7. Having this advance knowledge, how should Christians exert themselves?
7 Hence, they should do their utmost “to be found finally by him spotless and unblemished and in peace.” They should consider the patience of their Lord as salvation, just as the beloved Paul wrote them. With this advance knowledge, let them be on guard not to fall from their own steadfastness. “No,” concludes Peter, “but go on growing in the undeserved kindness and knowledge of our Lord and Savior Jesus Christ. To him be the glory both now and to the day of eternity.”—3:14, 18.
8. (a) How does Peter testify to the inspiration of both the Hebrew and the Greek Scriptures? (b) How will we be benefited by holding fast to accurate knowledge?
8 How essential accurate knowledge is! Peter himself weaves into his arguments accurate knowledge that he has acquired from the Hebrew Scriptures. He testifies that they were inspired by holy spirit: “For prophecy was at no time brought by man’s will, but men spoke from God as they were borne along by holy spirit.” He points out, also, that Paul’s wisdom was “given him.” (1:21; 3:15) We benefit greatly by considering all these inspired Scriptures and by holding fast to accurate knowledge. Then we will never become complacent, like those whom Peter describes as saying: “All things are continuing exactly as from creation’s beginning.” (3:4) Nor will we fall into the traps of the false teachers like those Peter describes in chapter 2 of his letter. Rather, we should constantly consider the reminders provided by Peter and the other Bible writers. These help us to remain “firmly set in the truth” and patiently and steadfastly “go on growing in the undeserved kindness and knowledge of our Lord and Savior Jesus Christ.”—1:12; 3:18.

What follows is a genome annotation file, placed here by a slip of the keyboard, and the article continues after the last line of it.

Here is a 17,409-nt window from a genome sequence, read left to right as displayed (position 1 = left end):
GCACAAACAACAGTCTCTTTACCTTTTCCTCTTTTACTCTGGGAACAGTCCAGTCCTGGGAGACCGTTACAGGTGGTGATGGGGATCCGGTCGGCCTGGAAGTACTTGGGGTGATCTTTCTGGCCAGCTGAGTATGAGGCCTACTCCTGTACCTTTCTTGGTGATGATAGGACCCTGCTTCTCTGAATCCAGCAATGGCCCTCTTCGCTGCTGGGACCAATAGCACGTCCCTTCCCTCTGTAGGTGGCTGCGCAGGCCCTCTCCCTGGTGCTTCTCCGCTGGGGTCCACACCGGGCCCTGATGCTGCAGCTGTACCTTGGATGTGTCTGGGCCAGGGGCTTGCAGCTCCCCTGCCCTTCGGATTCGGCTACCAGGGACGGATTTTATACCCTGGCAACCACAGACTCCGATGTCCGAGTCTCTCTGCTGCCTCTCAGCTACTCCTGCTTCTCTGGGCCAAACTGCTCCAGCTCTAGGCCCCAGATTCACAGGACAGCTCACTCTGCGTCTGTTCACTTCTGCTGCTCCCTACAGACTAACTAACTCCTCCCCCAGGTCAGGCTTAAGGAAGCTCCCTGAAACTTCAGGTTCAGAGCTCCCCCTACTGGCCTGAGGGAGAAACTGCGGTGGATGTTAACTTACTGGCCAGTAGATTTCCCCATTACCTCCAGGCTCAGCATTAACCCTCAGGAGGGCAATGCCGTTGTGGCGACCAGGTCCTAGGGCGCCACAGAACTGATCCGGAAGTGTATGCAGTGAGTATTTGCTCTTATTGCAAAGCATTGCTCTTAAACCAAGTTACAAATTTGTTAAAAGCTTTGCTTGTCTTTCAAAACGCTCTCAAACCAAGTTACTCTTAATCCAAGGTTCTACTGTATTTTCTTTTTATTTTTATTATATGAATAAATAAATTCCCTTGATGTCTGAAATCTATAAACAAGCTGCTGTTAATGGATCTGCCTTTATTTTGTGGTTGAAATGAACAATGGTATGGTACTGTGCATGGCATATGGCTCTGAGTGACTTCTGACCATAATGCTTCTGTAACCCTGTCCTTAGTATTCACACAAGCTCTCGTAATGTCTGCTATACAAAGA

9. What earnest effort are we encouraged to make, and why?
9 As an aid in increasing in “accurate knowledge of God and of Jesus our Lord,” Peter recommends earnest effort to build up those Christian qualities listed in chapter 1, verses 5 to 7. Then, in 1 verse 8, he adds: “For if these things exist in you and overflow, they will prevent you from being either inactive or unfruitful regarding the accurate knowledge of our Lord Jesus Christ.” Truly this is splendid encouragement to activity as God’s ministers in these critical days!—1:2.